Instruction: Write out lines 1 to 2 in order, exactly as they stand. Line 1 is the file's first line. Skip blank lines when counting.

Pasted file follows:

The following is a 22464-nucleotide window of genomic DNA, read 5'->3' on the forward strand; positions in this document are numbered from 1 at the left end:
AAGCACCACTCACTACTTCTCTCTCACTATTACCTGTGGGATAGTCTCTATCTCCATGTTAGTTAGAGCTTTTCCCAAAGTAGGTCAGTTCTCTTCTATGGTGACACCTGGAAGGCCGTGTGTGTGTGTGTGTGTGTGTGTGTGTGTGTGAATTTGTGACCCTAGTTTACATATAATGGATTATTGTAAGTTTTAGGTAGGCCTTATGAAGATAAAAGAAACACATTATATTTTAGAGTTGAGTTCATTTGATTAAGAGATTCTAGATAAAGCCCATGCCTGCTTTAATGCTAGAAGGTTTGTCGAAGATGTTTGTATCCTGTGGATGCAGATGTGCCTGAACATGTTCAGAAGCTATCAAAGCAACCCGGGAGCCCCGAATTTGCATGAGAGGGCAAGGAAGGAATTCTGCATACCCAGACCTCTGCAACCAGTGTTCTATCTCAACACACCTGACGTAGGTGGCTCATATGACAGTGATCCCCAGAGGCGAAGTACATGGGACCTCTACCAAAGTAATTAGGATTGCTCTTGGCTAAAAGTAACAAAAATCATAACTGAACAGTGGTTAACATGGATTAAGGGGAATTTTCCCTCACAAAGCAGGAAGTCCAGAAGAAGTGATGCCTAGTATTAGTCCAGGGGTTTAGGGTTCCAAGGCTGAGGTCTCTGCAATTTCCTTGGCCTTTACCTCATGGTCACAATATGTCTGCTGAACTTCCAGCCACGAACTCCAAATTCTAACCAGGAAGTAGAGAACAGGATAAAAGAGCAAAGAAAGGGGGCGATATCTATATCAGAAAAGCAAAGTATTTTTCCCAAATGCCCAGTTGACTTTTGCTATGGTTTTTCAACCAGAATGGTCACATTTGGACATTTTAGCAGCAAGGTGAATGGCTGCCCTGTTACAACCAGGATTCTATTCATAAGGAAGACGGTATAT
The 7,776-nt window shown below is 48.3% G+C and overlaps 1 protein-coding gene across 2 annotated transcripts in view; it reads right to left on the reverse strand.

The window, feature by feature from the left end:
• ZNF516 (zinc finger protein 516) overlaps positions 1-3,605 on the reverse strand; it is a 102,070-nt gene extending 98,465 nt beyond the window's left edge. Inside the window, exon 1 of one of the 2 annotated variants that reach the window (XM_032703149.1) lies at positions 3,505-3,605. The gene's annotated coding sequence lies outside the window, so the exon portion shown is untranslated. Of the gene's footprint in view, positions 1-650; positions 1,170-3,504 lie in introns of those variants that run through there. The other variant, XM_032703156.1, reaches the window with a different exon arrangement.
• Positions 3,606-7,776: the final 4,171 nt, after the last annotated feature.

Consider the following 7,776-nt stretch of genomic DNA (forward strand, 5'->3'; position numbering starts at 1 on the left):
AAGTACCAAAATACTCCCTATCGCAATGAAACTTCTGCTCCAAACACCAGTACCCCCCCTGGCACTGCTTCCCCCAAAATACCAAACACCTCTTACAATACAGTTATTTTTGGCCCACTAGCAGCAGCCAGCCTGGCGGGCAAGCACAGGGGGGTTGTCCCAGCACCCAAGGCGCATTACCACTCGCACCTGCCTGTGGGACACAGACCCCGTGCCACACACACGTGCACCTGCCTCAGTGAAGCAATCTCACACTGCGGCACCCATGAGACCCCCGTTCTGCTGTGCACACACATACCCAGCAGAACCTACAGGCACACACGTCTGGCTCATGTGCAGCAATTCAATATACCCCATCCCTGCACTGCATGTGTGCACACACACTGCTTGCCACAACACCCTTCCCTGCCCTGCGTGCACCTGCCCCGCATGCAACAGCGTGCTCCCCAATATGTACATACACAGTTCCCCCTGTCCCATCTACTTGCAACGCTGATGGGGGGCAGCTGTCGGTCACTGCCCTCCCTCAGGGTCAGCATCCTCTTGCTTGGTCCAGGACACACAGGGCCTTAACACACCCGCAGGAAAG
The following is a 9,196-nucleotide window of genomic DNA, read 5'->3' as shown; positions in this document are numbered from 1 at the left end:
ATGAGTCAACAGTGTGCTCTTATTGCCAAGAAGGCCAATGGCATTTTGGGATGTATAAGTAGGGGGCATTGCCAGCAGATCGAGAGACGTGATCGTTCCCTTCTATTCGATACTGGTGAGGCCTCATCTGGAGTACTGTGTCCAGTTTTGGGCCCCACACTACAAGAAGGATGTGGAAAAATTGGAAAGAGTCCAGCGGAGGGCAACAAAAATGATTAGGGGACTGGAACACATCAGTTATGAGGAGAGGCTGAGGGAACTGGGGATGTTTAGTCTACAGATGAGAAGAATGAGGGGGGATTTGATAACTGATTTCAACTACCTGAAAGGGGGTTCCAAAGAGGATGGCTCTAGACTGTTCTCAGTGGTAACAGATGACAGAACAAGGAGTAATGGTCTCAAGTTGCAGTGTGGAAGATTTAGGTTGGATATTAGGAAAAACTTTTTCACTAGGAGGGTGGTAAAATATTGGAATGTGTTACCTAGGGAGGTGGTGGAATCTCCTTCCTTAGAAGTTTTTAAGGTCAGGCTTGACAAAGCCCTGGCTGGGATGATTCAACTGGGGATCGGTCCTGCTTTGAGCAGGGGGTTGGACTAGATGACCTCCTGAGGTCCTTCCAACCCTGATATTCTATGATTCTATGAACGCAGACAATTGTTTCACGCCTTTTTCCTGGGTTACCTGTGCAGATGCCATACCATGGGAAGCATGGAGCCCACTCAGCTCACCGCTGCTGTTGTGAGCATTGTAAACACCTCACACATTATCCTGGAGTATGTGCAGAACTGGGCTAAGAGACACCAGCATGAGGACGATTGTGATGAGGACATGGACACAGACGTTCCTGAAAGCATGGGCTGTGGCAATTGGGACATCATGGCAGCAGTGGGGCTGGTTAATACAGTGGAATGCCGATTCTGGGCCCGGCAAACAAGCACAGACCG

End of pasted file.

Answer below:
The following is a 22464-nucleotide window of genomic DNA, read 5'->3' on the forward strand; positions in this document are numbered from 1 at the left end:
AAGCACCACTCACTACTTCTCTCTCACTATTACCTGTGGGATAGTCTCTATCTCCATGTTAGTTAGAGCTTTTCCCAAAGTAGGTCAGTTCTCTTCTATGGTGACACCTGGAAGGCCGTGTGTGTGTGTGTGTGTGTGTGTGTGTGTGTGAATTTGTGACCCTAGTTTACATATAATGGATTATTGTAAGTTTTAGGTAGGCCTTATGAAGATAAAAGAAACACATTATATTTTAGAGTTGAGTTCATTTGATTAAGAGATTCTAGATAAAGCCCATGCCTGCTTTAATGCTAGAAGGTTTGTCGAAGATGTTTGTATCCTGTGGATGCAGATGTGCCTGAACATGTTCAGAAGCTATCAAAGCAACCCGGGAGCCCCGAATTTGCATGAGAGGGCAAGGAAGGAATTCTGCATACCCAGACCTCTGCAACCAGTGTTCTATCTCAACACACCTGACGTAGGTGGCTCATATGACAGTGATCCCCAGAGGCGAAGTACATGGGACCTCTACCAAAGTAATTAGGATTGCTCTTGGCTAAAAGTAACAAAAATCATAACTGAACAGTGGTTAACATGGATTAAGGGGAATTTTCCCTCACAAAGCAGGAAGTCCAGAAGAAGTGATGCCTAGTATTAGTCCAGGGGTTTAGGGTTCCAAGGCTGAGGTCTCTGCAATTTCCTTGGCCTTTACCTCATGGTCACAATATGTCTGCTGAACTTCCAGCCACGAACTCCAAATTCTAACCAGGAAGTAGAGAACAGGATAAAAGAGCAAAGAAAGGGGGCGATATCTATATCAGAAAAGCAAAGTATTTTTCCCAAATGCCCAGTTGACTTTTGCTATGGTTTTTCAACCAGAATGGTCACATTTGGACATTTTAGCAGCAAGGTGAATGGCTGCCCTGTTACAACCAGGATTCTATTCATAAGGAAGACGGTATAT